Tegan and Sara: Junior High is the latest addition to the Tegan and Sara universe, which consists of not only their music, but their memoir about their high school years, aptly titled High School, and a subsequent television show based on it. Middle grade readers may not be as familiar with these previous outputs. However, no prior knowledge of the duo is needed to appreciate the story being told here; at its very core, this is a story about two sisters.
Unlike many other graphic novel memoirs for middle grade readers, the book does not reflect the time period when it actually happened, which was the early 1990s. Instead, it has been moved to the present day, potentially making it more relatable for its intended audience. These stories are timeless, there will always be certain aspects of the tween years that are inescapable, but making it modern may help some readers connect more with the story being told. It’s current but not too current. The characters have cell phones and watch streaming videos, but it never overtakes the story.
Readers seeking a realistic look at these in-between years will enjoy Junior High. It may not be as bright and fast paced as other graphic novels about similar years, but there is something reflective and honest about the combination of Walden’s art and the Quins’ story. The warm colors add a calming sense to the stress of tween years. The conversations between the sisters that begin and end each chapter are a highlight. Readers learn more about their individual inner thoughts and also their close connection to each other.
Tegan and Sara: Junior High will appeal to readers of Shannon Hale and LeUyen Pham’s Friends series or Jennifer Holm and Matthew Holm’s Sunny series. This graphic novel also has crossover appeal for some teens, especially those who have enjoyed Walden’s previous graphic novels. The book is a charming, optimistic look at seventh grade and all the possibilities it brings.
Tegan and Sara: Junior High By Tegan Quin, Sara Quin, Art by Tillie Walden Farrar Strous Giroux, 2023 ISBN: 9780374313029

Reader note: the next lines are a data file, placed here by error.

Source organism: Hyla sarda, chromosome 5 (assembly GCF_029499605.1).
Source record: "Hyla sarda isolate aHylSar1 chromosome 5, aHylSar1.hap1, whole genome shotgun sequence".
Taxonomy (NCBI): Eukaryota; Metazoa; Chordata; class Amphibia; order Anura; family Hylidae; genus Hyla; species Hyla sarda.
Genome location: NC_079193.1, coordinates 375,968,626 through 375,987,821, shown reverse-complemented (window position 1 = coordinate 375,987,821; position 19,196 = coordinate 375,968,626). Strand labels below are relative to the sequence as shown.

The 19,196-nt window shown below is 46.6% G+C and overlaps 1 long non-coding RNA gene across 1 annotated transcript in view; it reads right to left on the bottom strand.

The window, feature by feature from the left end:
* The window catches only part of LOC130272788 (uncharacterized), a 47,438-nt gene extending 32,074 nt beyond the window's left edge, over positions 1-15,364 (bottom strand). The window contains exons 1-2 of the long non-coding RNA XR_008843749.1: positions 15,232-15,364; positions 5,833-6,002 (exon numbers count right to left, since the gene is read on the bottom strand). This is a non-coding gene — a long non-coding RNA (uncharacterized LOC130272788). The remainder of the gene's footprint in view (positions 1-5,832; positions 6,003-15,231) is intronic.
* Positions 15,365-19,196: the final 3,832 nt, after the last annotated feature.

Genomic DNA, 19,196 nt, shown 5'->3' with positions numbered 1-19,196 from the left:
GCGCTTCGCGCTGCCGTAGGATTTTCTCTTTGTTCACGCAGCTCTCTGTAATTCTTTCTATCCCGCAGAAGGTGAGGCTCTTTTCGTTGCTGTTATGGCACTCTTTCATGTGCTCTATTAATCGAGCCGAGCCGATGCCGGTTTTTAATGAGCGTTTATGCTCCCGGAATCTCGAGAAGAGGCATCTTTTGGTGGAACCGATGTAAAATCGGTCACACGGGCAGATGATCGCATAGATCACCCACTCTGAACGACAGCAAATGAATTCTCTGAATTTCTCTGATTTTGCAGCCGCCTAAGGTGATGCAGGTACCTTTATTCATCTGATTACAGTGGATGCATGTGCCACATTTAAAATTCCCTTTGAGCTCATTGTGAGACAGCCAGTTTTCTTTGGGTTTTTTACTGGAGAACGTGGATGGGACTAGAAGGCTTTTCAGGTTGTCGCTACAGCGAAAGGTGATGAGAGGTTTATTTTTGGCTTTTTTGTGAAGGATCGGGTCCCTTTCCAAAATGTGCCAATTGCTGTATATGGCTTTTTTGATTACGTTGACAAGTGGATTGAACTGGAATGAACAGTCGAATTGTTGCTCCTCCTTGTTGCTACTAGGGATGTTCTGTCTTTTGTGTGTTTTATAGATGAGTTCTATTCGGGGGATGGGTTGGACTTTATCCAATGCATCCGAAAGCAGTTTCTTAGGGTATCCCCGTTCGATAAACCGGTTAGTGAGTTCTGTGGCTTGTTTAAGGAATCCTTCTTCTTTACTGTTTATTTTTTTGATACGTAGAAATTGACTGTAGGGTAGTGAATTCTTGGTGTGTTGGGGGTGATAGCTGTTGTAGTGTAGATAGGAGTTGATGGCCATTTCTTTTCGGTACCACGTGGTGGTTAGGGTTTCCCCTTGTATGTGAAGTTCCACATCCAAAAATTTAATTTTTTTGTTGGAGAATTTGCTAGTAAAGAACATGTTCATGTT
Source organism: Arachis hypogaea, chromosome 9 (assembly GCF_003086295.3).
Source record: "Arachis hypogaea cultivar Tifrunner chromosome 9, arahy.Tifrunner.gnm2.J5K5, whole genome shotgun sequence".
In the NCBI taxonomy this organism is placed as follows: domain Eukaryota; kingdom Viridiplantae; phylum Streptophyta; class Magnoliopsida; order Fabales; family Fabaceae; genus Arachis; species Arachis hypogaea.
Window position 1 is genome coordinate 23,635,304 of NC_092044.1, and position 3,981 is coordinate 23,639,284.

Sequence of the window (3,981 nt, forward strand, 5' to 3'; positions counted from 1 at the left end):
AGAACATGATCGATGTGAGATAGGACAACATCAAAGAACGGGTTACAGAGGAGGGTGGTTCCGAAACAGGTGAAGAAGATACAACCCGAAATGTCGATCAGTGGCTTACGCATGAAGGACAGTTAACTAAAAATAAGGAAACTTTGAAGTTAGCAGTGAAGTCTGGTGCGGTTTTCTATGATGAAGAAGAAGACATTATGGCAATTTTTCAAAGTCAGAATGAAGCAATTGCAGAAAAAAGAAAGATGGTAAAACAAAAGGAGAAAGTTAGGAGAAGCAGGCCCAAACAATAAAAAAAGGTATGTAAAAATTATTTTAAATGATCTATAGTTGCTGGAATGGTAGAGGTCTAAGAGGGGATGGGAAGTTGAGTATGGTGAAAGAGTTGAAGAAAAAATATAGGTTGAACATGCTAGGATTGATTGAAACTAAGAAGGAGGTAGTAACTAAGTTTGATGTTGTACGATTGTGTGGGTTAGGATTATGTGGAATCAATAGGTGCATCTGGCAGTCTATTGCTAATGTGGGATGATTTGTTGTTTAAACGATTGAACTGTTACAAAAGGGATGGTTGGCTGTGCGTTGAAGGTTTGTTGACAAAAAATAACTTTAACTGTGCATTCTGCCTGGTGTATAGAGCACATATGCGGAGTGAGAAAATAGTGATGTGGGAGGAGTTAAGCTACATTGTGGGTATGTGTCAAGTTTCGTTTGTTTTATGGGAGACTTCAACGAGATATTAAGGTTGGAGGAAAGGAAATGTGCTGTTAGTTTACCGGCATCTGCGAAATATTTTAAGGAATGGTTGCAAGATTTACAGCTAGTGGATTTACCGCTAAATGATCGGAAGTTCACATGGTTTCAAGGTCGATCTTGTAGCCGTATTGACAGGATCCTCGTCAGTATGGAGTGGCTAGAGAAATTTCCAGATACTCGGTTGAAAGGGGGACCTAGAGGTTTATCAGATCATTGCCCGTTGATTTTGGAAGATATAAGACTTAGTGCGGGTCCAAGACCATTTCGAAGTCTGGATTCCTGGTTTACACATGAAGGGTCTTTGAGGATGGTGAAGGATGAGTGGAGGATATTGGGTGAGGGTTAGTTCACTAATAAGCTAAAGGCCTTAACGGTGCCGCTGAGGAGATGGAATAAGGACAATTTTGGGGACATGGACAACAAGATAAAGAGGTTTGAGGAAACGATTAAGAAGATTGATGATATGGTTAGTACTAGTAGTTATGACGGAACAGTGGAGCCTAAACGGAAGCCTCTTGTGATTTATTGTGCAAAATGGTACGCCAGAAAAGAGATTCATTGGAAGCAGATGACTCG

Publisher Age Rating: 10-14
NFNT Age Recommendation: Middle Grade (7-11), Teen (13-16), Tween (10-13) Creator Representation: Canadian, Lesbian Character Representation: Canadian, Queer
Batcat, a roly-poly, plump, and pink creature with no tail, pointed ears, and magenta bat wings, lives in a tree house and they are just fine all by themselves, playing video games, eating fast food, and watching the stars. Alone. Just the way they like it.
Then, one day, a ghost shows up. Batcat is shocked, annoyed, and extremely displeased, so they travel to the friendly neighborhood witch for a solution. From there they set out on a quest for ingredients for a potion that will solve all their problems. It turns out to be a difficult and miserable journey, especially when Batcat encounters bats and cats, neither of whom are willing to accept them. Exhausted mentally and physically, Batcat makes it back to the witch with the ingredients, only to be faced with the challenge of deciding exactly what they want to do with the ghost in their house and their life.
Ramm’s goofy cartoon art sends grumpy Batcat fluttering through caves, with a host of purple-black bats who don’t find Batcat quite batty enough, through a cemetery of selfish cats who definitely do not think Batcat is catty enough, and through encounters with skeletons, griffins, and other magical creatures. Along the way there is confetti, explosions, and longings for fast food, jokes, hijinks, and lots of pink, purple, and turquoise puffy art.
Meggie Ramm, who uses they/them pronouns like their creation, which was built from short cartoons they drew for elementary kids during comic classes, makes a central point of Batcat’s duality. They are frustrated and hurt by the bats and cats who insist they be one thing or the other and not their own, unique amalgam of both bat and cat. In the end, Batcat develops empathy for the ghost (whom they have been thinking of as merely obnoxious) and realizes they too might have different sides to their character. It’s difficult to fit a lot of emotional nuance into a short comic book for kids, but I was frustrated that Batcat at no point tried to communicate with the ghost about their feelings, even when they returned, they just suddenly accepted them as a roommate. I think a lot of early elementary books, especially those that push heavily on the “odd couple” friends trope like Frog and Toad, are guilty of one-sided relationships like this and don’t really teach kids that it’s ok to be an introvert, want to be alone, or not be friends with someone who annoys and bothers you. This is definitely an adult perspective, and a somewhat personal one, but it definitely threw me out of the story and made me disappointed with the ending.